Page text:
I’ve been offered deals where I would edit a paid magazine about comic-books, I’ve been offered brilliant and terrible deals with two of the top five US comic-book publishers, I’ve had merch companies try to set up deals to distribute clothing based on my comics, I’ve had a publisher offer a deal for my first novel, and I’ve been signed by an agent – all of these deals either signed through before the ink was dried on the contract, offered so little money it would have been magical thinking to accept, were too good to be true and fell apart under scrutiny, or ultimately would have taken me away from the thing I love most, writing stories. Every one was an opportunity I’m grateful to have been offered and every one that I had to refuse broke my heart a little.

BLOOD MOON chapter two is finally on the horizon. The first half should be going out to BLOOD MOON co-creator John Pearson’s Patreon subscribers next week, then will follow online after they’ve had first access. John is a British Comic Award-shortlisted illustrator and artist based in Leeds UK.

Alongside BLOOD MOON he’s currently contributing to a new project by Ram V, which follows some cover work on Ram’s Image series Paradiso and John’s contribution to last year’s Image-published Thought Bubble Anthology.

In recent years John has worked with Gallery 1988 in Los Angeles, USA, creating licensed illustrating for WWE and prints based on films including Fight Club and They Live, as well as illustrations for IT: Chapter 2 in collaboration with Warner Bros, and Stranger Things for Netflix. John is also known for his large scale murals and live art across the UK with Leeds-based art collectives, with commissions including murals at festivals such as Kendal Calling and Bluedot.

This week I’ve persuaded John to share a breakdown of the process that goes into creating the artwork for a typical page of BLOOD MOON. I’ll hand over to him.

BLOOD MOON process by John Pearson

There’s a whole other in-depth discussion to be had about the first stages of adapting a comic script to sequential art (which I regularly teach as a workshop for first-year undergraduate students ), but this is more about how I approach the physical creation of the pages, so I’m skipping a small section. Normally I’d chat over the script with Bucky (P M Buchan!), do very rough layouts of the page and rough sketches before hitting this stage. But this is the fun bit.

1 - Reference

Because Bucky in his warped way wanted the character Owen to be visually based on me (a “rough around the edges has-been”), it’s perfect for getting reference images. I just take photos of myself in weird positions to establish the feel for the character. For this page, Owen is losing his mind from the shock of coming out of a form of demonic possession, so I need to capture the feel of a fractured person.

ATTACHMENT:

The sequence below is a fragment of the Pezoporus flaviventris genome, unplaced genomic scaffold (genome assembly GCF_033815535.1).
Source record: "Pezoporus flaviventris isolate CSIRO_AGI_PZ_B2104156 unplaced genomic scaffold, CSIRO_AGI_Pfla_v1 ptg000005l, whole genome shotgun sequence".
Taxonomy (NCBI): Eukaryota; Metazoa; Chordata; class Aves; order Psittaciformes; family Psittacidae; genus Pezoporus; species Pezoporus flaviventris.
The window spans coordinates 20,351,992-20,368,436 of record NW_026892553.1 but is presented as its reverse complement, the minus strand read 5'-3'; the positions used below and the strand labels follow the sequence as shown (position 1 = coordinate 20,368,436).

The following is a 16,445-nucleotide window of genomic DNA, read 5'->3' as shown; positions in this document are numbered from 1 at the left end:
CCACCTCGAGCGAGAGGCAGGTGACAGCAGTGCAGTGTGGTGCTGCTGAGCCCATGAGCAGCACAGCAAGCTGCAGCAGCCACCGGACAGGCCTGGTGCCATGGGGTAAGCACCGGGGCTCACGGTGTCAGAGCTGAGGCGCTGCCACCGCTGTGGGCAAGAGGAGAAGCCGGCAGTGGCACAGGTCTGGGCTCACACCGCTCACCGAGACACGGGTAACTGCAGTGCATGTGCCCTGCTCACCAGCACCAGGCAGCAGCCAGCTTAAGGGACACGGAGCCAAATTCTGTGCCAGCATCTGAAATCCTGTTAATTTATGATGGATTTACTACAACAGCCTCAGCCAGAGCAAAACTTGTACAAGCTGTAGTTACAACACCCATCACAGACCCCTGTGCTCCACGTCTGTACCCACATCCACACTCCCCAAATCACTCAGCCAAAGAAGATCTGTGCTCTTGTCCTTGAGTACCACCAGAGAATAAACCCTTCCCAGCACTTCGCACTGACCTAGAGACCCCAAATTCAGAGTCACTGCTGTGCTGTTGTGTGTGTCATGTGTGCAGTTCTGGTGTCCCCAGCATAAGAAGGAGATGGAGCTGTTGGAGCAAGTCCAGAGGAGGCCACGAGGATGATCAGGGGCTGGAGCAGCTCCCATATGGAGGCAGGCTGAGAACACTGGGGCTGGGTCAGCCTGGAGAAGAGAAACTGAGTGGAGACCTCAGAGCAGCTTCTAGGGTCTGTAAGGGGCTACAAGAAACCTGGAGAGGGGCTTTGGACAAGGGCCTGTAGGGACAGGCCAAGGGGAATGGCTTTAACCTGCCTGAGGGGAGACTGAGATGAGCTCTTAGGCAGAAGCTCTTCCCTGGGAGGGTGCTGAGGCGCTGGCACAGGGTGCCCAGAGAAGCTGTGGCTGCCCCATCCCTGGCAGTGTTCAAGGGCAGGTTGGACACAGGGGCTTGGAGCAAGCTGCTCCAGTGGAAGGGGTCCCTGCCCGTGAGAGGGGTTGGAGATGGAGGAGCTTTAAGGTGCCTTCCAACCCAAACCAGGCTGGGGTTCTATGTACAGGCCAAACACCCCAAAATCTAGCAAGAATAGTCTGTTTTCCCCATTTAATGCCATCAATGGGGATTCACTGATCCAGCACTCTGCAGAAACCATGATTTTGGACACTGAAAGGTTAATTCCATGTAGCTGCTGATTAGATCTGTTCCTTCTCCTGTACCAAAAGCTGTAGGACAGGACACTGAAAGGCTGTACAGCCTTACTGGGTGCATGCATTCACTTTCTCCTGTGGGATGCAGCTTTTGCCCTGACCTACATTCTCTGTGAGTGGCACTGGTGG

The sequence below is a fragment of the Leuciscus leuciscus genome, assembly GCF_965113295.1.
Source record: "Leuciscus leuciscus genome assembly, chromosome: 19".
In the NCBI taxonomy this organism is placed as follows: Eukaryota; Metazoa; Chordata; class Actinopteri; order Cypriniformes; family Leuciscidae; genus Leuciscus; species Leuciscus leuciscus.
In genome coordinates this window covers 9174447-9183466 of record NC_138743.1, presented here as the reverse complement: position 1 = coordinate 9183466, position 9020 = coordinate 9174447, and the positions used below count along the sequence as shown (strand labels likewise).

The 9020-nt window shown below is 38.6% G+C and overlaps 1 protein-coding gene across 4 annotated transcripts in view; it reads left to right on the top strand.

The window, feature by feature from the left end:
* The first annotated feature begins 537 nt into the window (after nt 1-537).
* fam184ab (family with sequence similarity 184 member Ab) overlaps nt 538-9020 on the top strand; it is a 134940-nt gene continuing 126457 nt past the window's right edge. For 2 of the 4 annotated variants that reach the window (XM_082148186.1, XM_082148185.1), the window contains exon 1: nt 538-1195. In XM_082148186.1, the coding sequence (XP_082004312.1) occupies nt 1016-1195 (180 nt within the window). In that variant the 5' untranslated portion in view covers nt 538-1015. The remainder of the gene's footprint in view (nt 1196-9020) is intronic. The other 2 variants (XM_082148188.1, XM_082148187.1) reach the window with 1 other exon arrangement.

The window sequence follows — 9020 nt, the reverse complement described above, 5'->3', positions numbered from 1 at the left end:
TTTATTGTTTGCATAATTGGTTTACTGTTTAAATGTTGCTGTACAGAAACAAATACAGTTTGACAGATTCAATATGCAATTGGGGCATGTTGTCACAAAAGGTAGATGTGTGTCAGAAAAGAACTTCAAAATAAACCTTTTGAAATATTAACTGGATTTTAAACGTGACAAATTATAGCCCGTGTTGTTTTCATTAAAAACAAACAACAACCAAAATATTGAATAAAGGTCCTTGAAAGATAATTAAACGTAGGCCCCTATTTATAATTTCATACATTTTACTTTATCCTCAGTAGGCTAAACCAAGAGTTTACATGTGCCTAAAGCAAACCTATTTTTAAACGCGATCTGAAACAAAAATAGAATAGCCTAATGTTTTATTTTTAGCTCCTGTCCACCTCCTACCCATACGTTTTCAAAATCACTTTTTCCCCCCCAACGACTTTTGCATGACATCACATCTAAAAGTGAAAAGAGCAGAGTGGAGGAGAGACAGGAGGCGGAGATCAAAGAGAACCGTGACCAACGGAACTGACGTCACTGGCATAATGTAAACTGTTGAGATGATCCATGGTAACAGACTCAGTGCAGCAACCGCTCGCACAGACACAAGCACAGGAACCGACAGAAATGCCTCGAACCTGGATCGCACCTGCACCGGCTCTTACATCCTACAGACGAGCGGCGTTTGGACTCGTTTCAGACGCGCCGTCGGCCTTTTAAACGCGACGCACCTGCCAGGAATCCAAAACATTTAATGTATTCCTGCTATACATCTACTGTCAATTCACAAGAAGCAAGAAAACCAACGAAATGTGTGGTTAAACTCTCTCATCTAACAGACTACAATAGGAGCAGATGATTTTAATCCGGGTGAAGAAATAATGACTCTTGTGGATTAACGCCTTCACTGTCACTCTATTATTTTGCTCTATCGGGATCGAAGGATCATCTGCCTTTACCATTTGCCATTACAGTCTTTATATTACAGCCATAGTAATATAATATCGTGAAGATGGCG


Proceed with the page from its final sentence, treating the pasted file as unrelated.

2 - Linework

Using the reference images as a basis, I sketch out the page digitally in Photoshop, using Kyle T. Webster’s Belgian Comics Brush for the linework. I tend to draw basic but fairly accurately at this stage, I find it’s a LOT easier later in the process to be looser if there’s a solid basis from which I’m working.

Stage two - linework

3 - Tonal

Here I’m adding in some of the tonal values to check the flow of the page works in the intended way. This is super rough, I’m not adding tonal values to the bodies, more separating the making elements from the background. This page I want to feel like there is a sense of falling in the flow, mirroring the shattered glass in the flow of the main characters down the page.

4 - Initial textures and forms

I throw a paper texture down with the layer adjustment set to multiply for a bit more warmth. On a layer on top of everything, I start to add in the initial forms I want, mainly Owen’s shirt and some of the black forms.

5 - Colour and form

I add in more details building up the characters, specifically the flesh tones. I like to go for the red hues on the angular body elements to bring in a feeling of warm flesh. This helps to give the figure more life in a fairly quick way and accentuates highlights in those areas.

6 - Texture

I knew from the start I wanted to use a texture to represent the shattering mirror around the edges of the page. There’s minimal panel definition, so the flow needed to be slightly chaotic without misleading the eye, so it felt natural to have a shattering border around the figures. This was done using a concept brush, and ultimately acts as a base layer upon which the rest of the textual elements are built.

Stage six - texture

7 - Detailing and adjustments

More detailing is added, including the additional glass shards and the details of the Witch and Owen. I wanted Owen to stand out a little more and have the demonic possession resonating somehow, so I went for a red outline to highlight him, but also with the recurring motif of five triangles over his head (which is present throughout the series). I also made him slightly more inhuman, adding in the pure white of the eyes and exaggerated snarl in the final image.

At this stage I also play with the curves, pushing the contrast of the piece and altering the colour to fit more with what I want to achieve tonally.

8 - Final texture and finishing touches

Using an image of real shattered glass, I place the final texture overlays on the image. This ties the piece together with the broken shards as well as the colour unifying everything. I make sure that the shards are focused around Owen, and not the Witch, who is still an observer at this point. The chaos and madness still needed to be on Owen primarily.

A few final tweaks of adjustments and colour, outlines and small additions and the page is done and ready to send over to Bucky and editor Hannah Means-Shannon for final review.

I’m really excited about this week’s interview, which is with one of the UK’s most prolific arts journalists, Katy Cowan. Katy is the founder of Creative Boom, a UK-based online magazine and leading platforms in the creative industries, which gets over 800,000 monthly readers and has 250,000 social media followers. She recently launched the Creative Boom Podcast, which has been topping out the Apple podcast rankings almost since day one! Creative Boom is exciting for artists in the UK for a number of reasons, not least being that Katy is based in Manchester, one of our creative hubs, and as such she avoids the London-centric bias that characterises so much other coverage of the UK’s creative industries.